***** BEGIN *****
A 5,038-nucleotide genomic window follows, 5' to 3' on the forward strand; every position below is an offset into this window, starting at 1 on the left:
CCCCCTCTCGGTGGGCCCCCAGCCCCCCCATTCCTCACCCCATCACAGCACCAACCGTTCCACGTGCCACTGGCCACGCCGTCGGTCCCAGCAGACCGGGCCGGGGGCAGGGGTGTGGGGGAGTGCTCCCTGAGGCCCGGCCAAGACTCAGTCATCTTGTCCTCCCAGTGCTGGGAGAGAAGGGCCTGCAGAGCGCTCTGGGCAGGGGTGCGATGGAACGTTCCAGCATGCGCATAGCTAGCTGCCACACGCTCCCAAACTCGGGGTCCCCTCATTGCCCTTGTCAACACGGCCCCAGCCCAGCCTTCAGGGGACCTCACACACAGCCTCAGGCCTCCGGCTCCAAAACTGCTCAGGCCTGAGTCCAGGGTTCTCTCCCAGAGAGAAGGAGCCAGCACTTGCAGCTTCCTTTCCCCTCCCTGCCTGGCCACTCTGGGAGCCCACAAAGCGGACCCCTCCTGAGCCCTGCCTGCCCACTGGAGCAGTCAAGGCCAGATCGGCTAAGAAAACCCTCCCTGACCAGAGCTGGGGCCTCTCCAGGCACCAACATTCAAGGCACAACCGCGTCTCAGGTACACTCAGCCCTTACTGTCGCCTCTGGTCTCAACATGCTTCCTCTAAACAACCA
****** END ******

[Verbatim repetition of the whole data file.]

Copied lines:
A 5,038-nucleotide genomic window follows, 5' to 3' on the forward strand; every position below is an offset into this window, starting at 1 on the left:
CCCCCTCTCGGTGGGCCCCCAGCCCCCCCATTCCTCACCCCATCACAGCACCAACCGTTCCACGTGCCACTGGCCACGCCGTCGGTCCCAGCAGACCGGGCCGGGGGCAGGGGTGTGGGGGAGTGCTCCCTGAGGCCCGGCCAAGACTCAGTCATCTTGTCCTCCCAGTGCTGGGAGAGAAGGGCCTGCAGAGCGCTCTGGGCAGGGGTGCGATGGAACGTTCCAGCATGCGCATAGCTAGCTGCCACACGCTCCCAAACTCGGGGTCCCCTCATTGCCCTTGTCAACACGGCCCCAGCCCAGCCTTCAGGGGACCTCACACACAGCCTCAGGCCTCCGGCTCCAAAACTGCTCAGGCCTGAGTCCAGGGTTCTCTCCCAGAGAGAAGGAGCCAGCACTTGCAGCTTCCTTTCCCCTCCCTGCCTGGCCACTCTGGGAGCCCACAAAGCGGACCCCTCCTGAGCCCTGCCTGCCCACTGGAGCAGTCAAGGCCAGATCGGCTAAGAAAACCCTCCCTGACCAGAGCTGGGGCCTCTCCAGGCACCAACATTCAAGGCACAACCGCGTCTCAGGTACACTCAGCCCTTACTGTCGCCTCTGGTCTCAACATGCTTCCTCTAAACAACCA